A Dutch company debuted a drone-snagging drone at one of Europe’s top defense industry expos this week.
Delft Dynamics unveiled the DroneCatcher project, a program backed by the Royal Netherlands Marechaussee (Military Police), the Dutch National Police and the Dutch Ministry of Safety and Justice, during Defence and Security Equipment International (DSEI) in London.
The project deploys a quadcopter equipped with a mechanically triggered net system that can target and bring down rogue drones. The company brought a demonstration prototype online in April and is now ready to market to the defense and security sectors.
Working via a ground station, DroneCatcher can identify a potentially errant drone via radar, visual or acoustic system. Using a multiple array of onboard sensors, the hunter drone can lock on to an unauthorized UAV and “shoot” it with the net gun, carrying the baddie away to a safer place on the ground. If the quarry is too heavy to be towed, a parachute deploys and drops it harmlessly to the earth.
The quadcopter weighs in around 13 pounds and can fly up to 30 minutes per charge. The netgun sports a range of up to 65 feet.
Appropriate to its web-slinging mission, the DroneCatcher is built on Delft’s RH4 Spyder quadcopter system. The setup includes a portable ground station with live camera and map display, flight logging, waypoint/velocity/altitude control and optional extra-large video storage.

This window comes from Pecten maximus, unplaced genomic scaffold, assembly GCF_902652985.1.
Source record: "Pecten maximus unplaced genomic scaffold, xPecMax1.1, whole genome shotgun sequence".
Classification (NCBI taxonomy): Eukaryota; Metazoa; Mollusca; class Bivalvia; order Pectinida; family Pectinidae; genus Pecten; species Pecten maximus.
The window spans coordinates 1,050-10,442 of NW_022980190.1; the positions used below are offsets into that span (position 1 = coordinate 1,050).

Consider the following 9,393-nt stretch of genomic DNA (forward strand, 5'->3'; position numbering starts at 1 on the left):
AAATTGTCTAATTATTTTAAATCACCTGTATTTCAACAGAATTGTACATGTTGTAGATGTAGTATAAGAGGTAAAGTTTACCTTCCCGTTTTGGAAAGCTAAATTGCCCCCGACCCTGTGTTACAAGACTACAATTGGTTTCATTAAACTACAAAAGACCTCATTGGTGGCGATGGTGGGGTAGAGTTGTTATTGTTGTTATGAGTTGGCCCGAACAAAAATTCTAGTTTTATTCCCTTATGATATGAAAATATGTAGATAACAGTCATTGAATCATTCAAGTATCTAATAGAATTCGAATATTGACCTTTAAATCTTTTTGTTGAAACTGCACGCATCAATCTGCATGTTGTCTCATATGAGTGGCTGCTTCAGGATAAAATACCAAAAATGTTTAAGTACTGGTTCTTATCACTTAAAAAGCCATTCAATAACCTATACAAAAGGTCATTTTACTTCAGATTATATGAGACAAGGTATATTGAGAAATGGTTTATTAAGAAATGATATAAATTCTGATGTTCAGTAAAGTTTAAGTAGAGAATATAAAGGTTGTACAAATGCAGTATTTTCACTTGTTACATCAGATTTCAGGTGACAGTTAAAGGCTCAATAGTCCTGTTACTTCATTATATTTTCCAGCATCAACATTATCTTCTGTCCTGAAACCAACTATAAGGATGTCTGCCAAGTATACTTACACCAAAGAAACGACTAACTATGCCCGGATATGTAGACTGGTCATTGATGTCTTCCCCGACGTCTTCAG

A netgun system is one of many anti-drone solutions being touted within the defense and security market. In March, British startup OpenWorks Engineering demonstrated SkyWall at a UK Home Office security conference. The device resembles a grenade launcher and, like DroneCatcher, physically captures a drone in a net and brings it to the ground safely under a parachute.
In 2015, Tokyo Metropolitan Police Department (MPD) created a “drone squad” to capture unauthorized drones using a large drone carrying a long rectangular net hanging to cover the propellers of the rogue drone and capture it without causing the drone to crash
A recent study predicts the drone mitigation (or anti-drone) market will to grow to a billion-dollar industry within six years with predicted compound annual growth rate of 23.89 percent across 2017-22.
Jason is a longstanding contributor to DroneLife with an avid interest in all things tech. He focuses on anti-drone technologies and the public safety sector; police, fire, and search and rescue.
Beginning his career as a journalist in 1996, Jason has since written and edited thousands of engaging news articles, blog posts, press releases and online content.
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